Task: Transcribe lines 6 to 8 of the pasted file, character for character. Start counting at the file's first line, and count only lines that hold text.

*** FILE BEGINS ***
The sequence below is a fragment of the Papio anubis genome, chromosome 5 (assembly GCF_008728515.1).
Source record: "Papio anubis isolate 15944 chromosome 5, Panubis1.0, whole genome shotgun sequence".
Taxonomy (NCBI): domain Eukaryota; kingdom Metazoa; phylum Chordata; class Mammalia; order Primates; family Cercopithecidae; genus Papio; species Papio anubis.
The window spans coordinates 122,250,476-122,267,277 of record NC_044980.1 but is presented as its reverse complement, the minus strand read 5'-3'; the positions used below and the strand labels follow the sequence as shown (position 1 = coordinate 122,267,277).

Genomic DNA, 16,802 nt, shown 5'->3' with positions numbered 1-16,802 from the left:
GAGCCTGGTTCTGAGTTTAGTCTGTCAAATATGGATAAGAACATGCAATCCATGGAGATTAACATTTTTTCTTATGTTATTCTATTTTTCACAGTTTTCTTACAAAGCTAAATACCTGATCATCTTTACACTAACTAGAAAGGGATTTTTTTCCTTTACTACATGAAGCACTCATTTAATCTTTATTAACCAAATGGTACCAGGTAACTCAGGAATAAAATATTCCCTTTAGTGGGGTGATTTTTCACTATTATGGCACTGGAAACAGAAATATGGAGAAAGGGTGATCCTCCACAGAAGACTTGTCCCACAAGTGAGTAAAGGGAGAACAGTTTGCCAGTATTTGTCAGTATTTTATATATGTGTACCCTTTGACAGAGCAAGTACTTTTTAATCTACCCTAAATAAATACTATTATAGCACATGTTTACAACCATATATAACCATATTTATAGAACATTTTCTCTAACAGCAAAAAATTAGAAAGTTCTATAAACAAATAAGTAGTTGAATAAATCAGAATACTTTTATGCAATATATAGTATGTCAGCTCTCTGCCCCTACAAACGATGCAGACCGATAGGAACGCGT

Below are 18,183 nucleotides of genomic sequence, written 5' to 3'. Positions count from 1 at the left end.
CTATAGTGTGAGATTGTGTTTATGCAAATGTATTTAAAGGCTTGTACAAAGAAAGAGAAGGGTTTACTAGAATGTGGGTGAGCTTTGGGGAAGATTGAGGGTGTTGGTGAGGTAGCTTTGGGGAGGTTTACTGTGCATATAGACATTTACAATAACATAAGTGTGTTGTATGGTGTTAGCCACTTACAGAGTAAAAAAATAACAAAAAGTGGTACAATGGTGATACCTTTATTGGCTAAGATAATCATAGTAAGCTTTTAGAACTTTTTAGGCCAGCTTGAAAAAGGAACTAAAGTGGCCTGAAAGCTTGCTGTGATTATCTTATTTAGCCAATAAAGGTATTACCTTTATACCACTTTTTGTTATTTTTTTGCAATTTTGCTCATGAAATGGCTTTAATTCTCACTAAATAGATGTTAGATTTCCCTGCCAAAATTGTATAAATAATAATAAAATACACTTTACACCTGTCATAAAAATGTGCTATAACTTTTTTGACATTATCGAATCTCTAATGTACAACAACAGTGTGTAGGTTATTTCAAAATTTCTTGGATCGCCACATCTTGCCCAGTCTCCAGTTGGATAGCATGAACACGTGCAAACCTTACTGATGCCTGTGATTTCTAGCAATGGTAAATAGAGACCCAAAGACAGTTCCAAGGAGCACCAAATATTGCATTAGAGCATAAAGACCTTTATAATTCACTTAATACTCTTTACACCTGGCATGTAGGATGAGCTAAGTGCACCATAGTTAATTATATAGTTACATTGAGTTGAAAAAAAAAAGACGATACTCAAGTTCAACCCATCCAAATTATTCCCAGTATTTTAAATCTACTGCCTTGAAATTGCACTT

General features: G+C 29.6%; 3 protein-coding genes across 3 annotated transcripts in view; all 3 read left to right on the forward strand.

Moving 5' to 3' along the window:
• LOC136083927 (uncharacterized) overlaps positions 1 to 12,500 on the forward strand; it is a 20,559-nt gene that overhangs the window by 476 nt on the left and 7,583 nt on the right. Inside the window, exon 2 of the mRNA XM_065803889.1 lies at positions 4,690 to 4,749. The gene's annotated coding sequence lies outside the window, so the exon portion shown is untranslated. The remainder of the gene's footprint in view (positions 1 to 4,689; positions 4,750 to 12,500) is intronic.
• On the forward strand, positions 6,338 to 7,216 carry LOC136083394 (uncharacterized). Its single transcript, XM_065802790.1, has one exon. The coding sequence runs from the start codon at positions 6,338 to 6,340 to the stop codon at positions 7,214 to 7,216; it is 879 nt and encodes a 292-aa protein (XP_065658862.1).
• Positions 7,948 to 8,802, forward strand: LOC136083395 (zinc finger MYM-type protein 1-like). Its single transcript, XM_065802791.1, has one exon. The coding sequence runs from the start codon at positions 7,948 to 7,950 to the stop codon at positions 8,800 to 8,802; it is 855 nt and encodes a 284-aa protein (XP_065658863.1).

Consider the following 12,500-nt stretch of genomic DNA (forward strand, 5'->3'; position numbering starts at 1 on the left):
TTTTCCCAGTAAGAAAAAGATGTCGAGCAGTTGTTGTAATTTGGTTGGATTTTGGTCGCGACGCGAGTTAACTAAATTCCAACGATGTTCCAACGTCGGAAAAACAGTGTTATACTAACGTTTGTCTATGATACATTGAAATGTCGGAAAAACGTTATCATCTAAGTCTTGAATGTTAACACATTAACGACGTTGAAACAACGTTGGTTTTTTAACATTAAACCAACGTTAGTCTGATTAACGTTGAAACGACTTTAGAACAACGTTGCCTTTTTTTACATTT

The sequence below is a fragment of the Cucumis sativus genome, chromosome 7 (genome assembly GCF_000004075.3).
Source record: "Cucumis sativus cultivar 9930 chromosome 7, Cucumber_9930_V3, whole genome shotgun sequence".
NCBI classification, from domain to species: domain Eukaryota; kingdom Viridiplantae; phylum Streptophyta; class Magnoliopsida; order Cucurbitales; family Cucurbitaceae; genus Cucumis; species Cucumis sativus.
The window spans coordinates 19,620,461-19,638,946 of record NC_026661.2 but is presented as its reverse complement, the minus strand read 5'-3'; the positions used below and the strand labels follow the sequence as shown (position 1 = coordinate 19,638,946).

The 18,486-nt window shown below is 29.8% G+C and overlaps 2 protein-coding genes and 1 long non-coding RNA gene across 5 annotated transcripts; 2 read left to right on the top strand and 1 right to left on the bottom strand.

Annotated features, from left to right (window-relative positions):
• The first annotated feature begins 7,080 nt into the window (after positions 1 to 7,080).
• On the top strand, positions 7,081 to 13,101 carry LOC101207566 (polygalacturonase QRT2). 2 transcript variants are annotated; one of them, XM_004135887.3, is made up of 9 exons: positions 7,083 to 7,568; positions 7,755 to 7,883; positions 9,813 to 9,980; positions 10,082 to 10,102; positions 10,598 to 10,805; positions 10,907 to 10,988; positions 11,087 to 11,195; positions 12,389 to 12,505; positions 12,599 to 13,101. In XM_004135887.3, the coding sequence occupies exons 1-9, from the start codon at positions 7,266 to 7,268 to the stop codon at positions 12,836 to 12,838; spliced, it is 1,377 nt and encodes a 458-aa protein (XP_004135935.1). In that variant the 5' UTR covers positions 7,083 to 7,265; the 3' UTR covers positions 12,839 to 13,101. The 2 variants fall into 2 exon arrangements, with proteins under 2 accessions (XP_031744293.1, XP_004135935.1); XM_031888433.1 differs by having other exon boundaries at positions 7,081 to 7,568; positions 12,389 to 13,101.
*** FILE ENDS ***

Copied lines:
GAGCCTGGTTCTGAGTTTAGTCTGTCAAATATGGATAAGAACATGCAATCCATGGAGATTAACATTTTTTCTTATGTTATTCTATTTTTCACAGTTTTCTTACAAAGCTAAATACCTGATCATCTTTACACTAACTAGAAAGGGATTTTTTTCCTTTACTACATGAAGCACTCATTTAATCTTTATTAACCAAATGGTACCAGGTAACTCAGGAATAAAATATTCCCTTTAGTGGGGTGATTTTTCACTATTATGGCACTGGAAACAGAAATATGGAGAAAGGGTGATCCTCCACAGAAGACTTGTCCCACAAGTGAGTAAAGGGAGAACAGTTTGCCAGTATTTGTCAGTATTTTATATATGTGTACCCTTTGACAGAGCAAGTACTTTTTAATCTACCCTAAATAAATACTATTATAGCACATGTTTACAACCATATATAACCATATTTATAGAACATTTTCTCTAACAGCAAAAAATTAGAAAGTTCTATAAACAAATAAGTAGTTGAATAAATCAGAATACTTTTATGCAATATATAGTATGTCAGCTCTCTGCCCCTACAAACGATGCAGACCGATAGGAACGCGT

Below are 18,183 nucleotides of genomic sequence, written 5' to 3'. Positions count from 1 at the left end.
CTATAGTGTGAGATTGTGTTTATGCAAATGTATTTAAAGGCTTGTACAAAGAAAGAGAAGGGTTTACTAGAATGTGGGTGAGCTTTGGGGAAGATTGAGGGTGTTGGTGAGGTAGCTTTGGGGAGGTTTACTGTGCATATAGACATTTACAATAACATAAGTGTGTTGTATGGTGTTAGCCACTTACAGAGTAAAAAAATAACAAAAAGTGGTACAATGGTGATACCTTTATTGGCTAAGATAATCATAGTAAGCTTTTAGAACTTTTTAGGCCAGCTTGAAAAAGGAACTAAAGTGGCCTGAAAGCTTGCTGTGATTATCTTATTTAGCCAATAAAGGTATTACCTTTATACCACTTTTTGTTATTTTTTTGCAATTTTGCTCATGAAATGGCTTTAATTCTCACTAAATAGATGTTAGATTTCCCTGCCAAAATTGTATAAATAATAATAAAATACACTTTACACCTGTCATAAAAATGTGCTATAACTTTTTTGACATTATCGAATCTCTAATGTACAACAACAGTGTGTAGGTTATTTCAAAATTTCTTGGATCGCCACATCTTGCCCAGTCTCCAGTTGGATAGCATGAACACGTGCAAACCTTACTGATGCCTGTGATTTCTAGCAATGGTAAATAGAGACCCAAAGACAGTTCCAAGGAGCACCAAATATTGCATTAGAGCATAAAGACCTTTATAATTCACTTAATACTCTTTACACCTGGCATGTAGGATGAGCTAAGTGCACCATAGTTAATTATATAGTTACATTGAGTTGAAAAAAAAAAGACGATACTCAAGTTCAACCCATCCAAATTATTCCCAGTATTTTAAATCTACTGCCTTGAAATTGCACTT